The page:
One reason for the lack of consistency is that peripheral devices are often smaller and less powerful than servers in a data center. The reasoning then follows that they need to run different software.
But that’s not necessarily the case — or at least it’s not the whole story. You can create system images from the small-core Linux operating system you’re running elsewhere and customize it to add exactly what you need in terms of drivers, extensions, and workloads. Images can then be versioned, tested, signed, and deployed as a unit, so your operations team knows exactly what’s running on the devices.
Staggered and applied image updates can also be configured to occur only on the next reboot or power cycle, ensuring minimal downtime. Downtime can also be reduced with intelligent rollbacks, which can roll back an update in response to application-specific health checks.
While some customization is often required in a hybrid cloud that spans edge devices, it is still often possible to have a consistent core environment underlying any required customizations.
3. The Edge also needs Kubernetes
This consistency can even extend to Kubernetes.
You might be thinking, “Wait…isn’t Kubernetes just for cloud and server clusters?” Not necessarily.
For one thing, edge devices aren’t necessarily that small anymore. For example, in a recent study, senior operations managers at companies say the ability to perform data analytics locally is a significant benefit of edge computing.
While machine learning (ML) model training is often still centralized, model inference is increasingly being marginalized. This can significantly reduce the need for high-bandwidth connections to send all the data home for analysis. This also means that any required local actions (e.g. shutting down a faulty machine or about to do so) do not depend on a reliable and fast network connection.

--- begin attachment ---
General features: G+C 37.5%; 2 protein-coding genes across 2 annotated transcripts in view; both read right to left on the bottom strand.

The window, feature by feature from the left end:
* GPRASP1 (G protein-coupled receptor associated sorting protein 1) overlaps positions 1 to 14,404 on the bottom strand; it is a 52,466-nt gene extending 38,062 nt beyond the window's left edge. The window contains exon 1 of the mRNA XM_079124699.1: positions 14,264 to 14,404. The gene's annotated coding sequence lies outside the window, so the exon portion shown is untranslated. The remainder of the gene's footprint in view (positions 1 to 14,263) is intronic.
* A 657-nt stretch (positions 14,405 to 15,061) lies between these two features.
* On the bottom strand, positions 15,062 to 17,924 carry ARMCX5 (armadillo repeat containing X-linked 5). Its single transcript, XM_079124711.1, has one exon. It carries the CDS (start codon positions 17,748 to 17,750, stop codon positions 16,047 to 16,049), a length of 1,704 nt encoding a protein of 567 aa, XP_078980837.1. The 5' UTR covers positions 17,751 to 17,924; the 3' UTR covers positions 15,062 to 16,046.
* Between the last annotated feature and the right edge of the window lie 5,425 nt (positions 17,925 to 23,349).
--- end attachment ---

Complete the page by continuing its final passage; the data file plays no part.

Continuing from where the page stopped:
Even if today’s workload is relatively light, you should keep your options open. Perhaps your workload is increasing. You might want to add a high availability option. Perhaps you choose to be less dependent on a reliable network connection.
However, it can also make sense to adopt Kubernetes for the same reason discussed in the last section: consistency. If you run Kubernetes in your data center, running Kubernetes at the edge helps you standardize software lifecycle management and ensure consistency across your hybrid cloud environment. To this end, a large number of projects are carried out to optimize Kubernetes for a large number of use cases with different footprints, availability and network requirements.
4. There is help out there